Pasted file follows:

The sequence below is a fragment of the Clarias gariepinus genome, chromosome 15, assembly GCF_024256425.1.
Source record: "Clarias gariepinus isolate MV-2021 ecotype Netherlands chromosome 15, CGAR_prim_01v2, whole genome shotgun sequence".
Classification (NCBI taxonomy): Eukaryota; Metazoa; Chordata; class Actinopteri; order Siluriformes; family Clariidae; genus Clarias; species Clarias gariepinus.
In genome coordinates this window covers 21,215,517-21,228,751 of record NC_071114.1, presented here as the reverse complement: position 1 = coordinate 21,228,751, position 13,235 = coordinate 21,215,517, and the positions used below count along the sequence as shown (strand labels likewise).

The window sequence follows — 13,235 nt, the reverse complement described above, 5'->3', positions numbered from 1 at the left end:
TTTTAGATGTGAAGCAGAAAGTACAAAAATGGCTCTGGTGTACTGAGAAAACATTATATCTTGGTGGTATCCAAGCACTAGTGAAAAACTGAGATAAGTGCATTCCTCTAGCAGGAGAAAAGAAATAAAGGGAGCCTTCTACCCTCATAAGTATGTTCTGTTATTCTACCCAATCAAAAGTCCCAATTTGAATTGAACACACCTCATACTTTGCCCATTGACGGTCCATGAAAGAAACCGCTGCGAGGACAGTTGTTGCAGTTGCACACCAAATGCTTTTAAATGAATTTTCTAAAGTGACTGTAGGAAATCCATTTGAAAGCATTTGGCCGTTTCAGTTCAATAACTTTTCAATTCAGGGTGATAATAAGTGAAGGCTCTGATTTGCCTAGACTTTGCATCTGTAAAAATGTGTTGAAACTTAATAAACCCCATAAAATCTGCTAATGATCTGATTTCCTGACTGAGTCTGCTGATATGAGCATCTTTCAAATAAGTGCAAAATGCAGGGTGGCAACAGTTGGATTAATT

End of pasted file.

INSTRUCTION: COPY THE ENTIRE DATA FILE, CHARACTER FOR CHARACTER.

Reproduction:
The sequence below is a fragment of the Clarias gariepinus genome, chromosome 15, assembly GCF_024256425.1.
Source record: "Clarias gariepinus isolate MV-2021 ecotype Netherlands chromosome 15, CGAR_prim_01v2, whole genome shotgun sequence".
Classification (NCBI taxonomy): Eukaryota; Metazoa; Chordata; class Actinopteri; order Siluriformes; family Clariidae; genus Clarias; species Clarias gariepinus.
In genome coordinates this window covers 21,215,517-21,228,751 of record NC_071114.1, presented here as the reverse complement: position 1 = coordinate 21,228,751, position 13,235 = coordinate 21,215,517, and the positions used below count along the sequence as shown (strand labels likewise).

The window sequence follows — 13,235 nt, the reverse complement described above, 5'->3', positions numbered from 1 at the left end:
TTTTAGATGTGAAGCAGAAAGTACAAAAATGGCTCTGGTGTACTGAGAAAACATTATATCTTGGTGGTATCCAAGCACTAGTGAAAAACTGAGATAAGTGCATTCCTCTAGCAGGAGAAAAGAAATAAAGGGAGCCTTCTACCCTCATAAGTATGTTCTGTTATTCTACCCAATCAAAAGTCCCAATTTGAATTGAACACACCTCATACTTTGCCCATTGACGGTCCATGAAAGAAACCGCTGCGAGGACAGTTGTTGCAGTTGCACACCAAATGCTTTTAAATGAATTTTCTAAAGTGACTGTAGGAAATCCATTTGAAAGCATTTGGCCGTTTCAGTTCAATAACTTTTCAATTCAGGGTGATAATAAGTGAAGGCTCTGATTTGCCTAGACTTTGCATCTGTAAAAATGTGTTGAAACTTAATAAACCCCATAAAATCTGCTAATGATCTGATTTCCTGACTGAGTCTGCTGATATGAGCATCTTTCAAATAAGTGCAAAATGCAGGGTGGCAACAGTTGGATTAATT